After a long winter of being distracted by design work and other projects, I got back to the fun of tearing apart the house again a few weeks ago.
Actually I began some exploratory demolition by pulling down a few ceiling tiles at the end of January, only to be delayed by a the sudden memory that the building inspector hadn’t NOT said that the ugly acoustic tile ceiling could contain asbestos. I decided to play it safe and took a sample over to the Wisconsin State Lab of Hygiene for testing to confirm that it was safe. Thirty eight bucks and three weeks later I got the all clear and was ready to head back down the basement stairs.
Since then I’ve been spending a few hours most afternoons, taking a prybar and hammer back to the faux wood siding and odd dropped ceilings of my dear, dated basement.
Here’s the progress in one corner of the “bed” room that isn’t currently a legal bedroom. It currently features both an odd low ceiling area of duct work and access portal for the bathroom upstairs and a new defunct corner closet that used to house an oil tank for the furnace.
Here’s a shot from my first visit to the house – a 60’s “finished” basement classic!
The acoustic ceiling tiles start to come down.
Without a SawZall on hand to cut nails, I needed to basically demolish in reverse order of construction, pulling off trim, then each panel, header and then jack studs etc. I got this far and then was a little stuck until I remembered I could un-bolt the floor plate and then kick it out of position in order to get access to the cripple studs under the bookshelf.
I left the bookshelf unit intact – it was very sturdily nailed – and may just donate it (with the moveable shelves) if I can’t find a good place to repurpose it. Painted white, it would be attractive as well as functional.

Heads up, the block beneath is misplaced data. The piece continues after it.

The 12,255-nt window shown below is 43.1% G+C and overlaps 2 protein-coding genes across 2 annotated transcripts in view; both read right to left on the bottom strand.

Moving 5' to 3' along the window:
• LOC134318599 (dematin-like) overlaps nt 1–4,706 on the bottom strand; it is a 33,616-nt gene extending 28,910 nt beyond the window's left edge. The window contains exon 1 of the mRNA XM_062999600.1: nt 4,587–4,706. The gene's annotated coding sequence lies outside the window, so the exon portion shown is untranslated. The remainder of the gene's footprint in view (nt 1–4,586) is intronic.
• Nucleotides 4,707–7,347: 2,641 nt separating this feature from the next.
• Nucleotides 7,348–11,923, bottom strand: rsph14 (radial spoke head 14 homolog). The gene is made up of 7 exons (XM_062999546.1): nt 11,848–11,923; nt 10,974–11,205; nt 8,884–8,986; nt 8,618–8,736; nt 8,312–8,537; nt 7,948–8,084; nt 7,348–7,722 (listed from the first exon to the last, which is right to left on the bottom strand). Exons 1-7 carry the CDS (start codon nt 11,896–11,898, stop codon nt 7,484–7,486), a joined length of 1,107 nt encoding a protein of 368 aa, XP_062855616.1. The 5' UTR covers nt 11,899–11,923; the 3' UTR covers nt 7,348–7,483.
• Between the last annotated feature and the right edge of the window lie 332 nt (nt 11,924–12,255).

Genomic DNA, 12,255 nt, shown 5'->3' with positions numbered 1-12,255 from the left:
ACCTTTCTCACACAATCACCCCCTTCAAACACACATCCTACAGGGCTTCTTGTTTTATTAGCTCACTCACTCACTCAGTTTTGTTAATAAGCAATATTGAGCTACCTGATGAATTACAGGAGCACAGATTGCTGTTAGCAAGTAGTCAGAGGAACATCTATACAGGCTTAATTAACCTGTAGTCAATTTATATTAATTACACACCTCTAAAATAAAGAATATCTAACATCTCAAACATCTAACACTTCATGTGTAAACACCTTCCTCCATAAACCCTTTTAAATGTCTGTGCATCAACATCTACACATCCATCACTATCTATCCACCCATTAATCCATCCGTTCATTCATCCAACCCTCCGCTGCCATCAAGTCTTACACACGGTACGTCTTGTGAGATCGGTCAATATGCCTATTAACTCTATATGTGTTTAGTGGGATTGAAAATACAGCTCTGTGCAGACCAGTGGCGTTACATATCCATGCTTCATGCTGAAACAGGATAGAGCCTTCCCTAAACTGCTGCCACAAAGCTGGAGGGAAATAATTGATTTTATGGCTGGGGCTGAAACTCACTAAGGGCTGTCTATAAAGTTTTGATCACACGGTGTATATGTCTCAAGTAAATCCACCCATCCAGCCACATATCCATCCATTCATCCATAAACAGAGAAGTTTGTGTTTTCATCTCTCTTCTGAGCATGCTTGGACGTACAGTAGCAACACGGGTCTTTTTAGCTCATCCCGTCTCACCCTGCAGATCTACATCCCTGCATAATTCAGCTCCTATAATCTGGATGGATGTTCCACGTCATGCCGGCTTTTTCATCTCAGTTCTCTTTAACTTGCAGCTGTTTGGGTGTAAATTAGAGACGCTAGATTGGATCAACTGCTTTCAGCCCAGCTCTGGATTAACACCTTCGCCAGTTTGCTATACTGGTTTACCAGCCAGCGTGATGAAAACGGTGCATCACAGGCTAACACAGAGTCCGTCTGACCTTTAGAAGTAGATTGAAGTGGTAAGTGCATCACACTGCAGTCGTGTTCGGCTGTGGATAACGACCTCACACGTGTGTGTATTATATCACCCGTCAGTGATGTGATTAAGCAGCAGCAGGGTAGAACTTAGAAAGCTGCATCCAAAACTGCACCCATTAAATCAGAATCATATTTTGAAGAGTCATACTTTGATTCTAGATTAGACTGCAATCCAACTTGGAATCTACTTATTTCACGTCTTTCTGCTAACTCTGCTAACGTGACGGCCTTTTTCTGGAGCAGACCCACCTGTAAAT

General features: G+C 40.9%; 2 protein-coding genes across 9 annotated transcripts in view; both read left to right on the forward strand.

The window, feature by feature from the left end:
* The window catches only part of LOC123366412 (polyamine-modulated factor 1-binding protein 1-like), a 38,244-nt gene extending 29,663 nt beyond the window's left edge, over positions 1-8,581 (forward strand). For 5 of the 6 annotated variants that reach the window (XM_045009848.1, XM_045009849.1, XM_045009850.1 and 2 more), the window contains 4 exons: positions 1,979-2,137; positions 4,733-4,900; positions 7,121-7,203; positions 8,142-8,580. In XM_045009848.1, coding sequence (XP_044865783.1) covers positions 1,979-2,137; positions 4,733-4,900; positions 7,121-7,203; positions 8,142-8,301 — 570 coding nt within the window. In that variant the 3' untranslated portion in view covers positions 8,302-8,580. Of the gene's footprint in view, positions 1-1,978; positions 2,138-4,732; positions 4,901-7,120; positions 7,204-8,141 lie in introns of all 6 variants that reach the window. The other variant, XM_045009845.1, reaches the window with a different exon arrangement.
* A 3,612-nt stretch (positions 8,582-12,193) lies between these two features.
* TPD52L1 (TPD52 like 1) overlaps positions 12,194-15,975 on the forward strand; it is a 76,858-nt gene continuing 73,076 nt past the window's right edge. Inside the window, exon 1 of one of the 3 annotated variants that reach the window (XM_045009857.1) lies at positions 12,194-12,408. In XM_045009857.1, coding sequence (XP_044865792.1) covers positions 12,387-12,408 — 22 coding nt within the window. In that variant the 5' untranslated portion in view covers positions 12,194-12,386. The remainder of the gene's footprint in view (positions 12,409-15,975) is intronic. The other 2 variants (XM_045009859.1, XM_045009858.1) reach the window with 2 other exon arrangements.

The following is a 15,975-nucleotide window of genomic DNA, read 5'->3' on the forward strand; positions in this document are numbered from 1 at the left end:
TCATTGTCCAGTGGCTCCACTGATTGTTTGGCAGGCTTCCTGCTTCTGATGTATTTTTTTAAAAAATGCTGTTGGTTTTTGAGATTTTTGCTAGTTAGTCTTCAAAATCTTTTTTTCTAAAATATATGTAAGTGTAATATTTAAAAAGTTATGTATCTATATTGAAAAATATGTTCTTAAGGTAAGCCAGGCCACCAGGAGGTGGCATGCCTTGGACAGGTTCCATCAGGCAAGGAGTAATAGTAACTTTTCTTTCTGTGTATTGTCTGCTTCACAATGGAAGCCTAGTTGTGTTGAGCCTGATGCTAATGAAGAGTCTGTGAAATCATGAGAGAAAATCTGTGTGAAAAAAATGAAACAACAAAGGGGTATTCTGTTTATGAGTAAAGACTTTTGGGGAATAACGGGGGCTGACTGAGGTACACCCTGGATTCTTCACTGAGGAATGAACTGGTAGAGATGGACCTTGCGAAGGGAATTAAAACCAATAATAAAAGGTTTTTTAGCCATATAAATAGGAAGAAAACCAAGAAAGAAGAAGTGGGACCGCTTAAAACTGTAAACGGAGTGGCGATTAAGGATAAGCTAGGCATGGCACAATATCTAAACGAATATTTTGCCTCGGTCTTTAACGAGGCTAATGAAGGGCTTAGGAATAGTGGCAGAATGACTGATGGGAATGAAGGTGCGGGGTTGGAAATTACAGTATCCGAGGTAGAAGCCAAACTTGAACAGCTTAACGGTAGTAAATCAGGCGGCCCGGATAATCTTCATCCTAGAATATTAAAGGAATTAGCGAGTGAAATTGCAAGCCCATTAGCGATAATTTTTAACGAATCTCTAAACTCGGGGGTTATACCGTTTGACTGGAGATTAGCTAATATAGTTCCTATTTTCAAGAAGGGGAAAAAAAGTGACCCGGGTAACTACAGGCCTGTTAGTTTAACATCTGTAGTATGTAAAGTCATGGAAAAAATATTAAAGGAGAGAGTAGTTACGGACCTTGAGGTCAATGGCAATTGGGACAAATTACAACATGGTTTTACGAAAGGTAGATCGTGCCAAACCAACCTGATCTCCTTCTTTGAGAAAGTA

You can see the location of the old oil tank in the paint on the walls. I find the original green and yellow color scheme very pleasing in a cheerful kindergarten kind of way. But I’ll probably end up repainting the un-finished parts of the basement a uniform, tidy white.
I’ve been doing very tidy demo, stacking ceiling tiles and corner round trim in trash bags to go out with curbside pickup and hammering stray nails out of trim and wood sheathing so that it can be safely stacked in the room corner. Some of this trim may be ReStore worthy and the 2x lumber can be reused in other parts of my project (although not for structural framing). Some of the more wildly nailed 2x2s used to frame the dropped ceiling portions, I’m just piling in a corner. They can be dealt with later, possibly form fodder for a bonfire. A professional crew would probably do a lot more smashing things up with sledges and piling it in a dumpster but since I don’t have one of those (yet?) I’ll keep de-nailing and stacking tidily and keep my landfill contributions to a minimum.
Pulling apart the basement has confirmed that it was “finished” by the first owners some time after the original construction date in 1952. I know at least that the acoustic tile ceiling went in sometime during the 1960’s, since when I pulled it down I found three Madison Public Library books from the local Sequoya Branch hidden above the tiles, none published earlier than 1963
I wonder if I should try to return them. But the library has probably given up on them by now and I certainly don’t want to be stuck with their late-fees!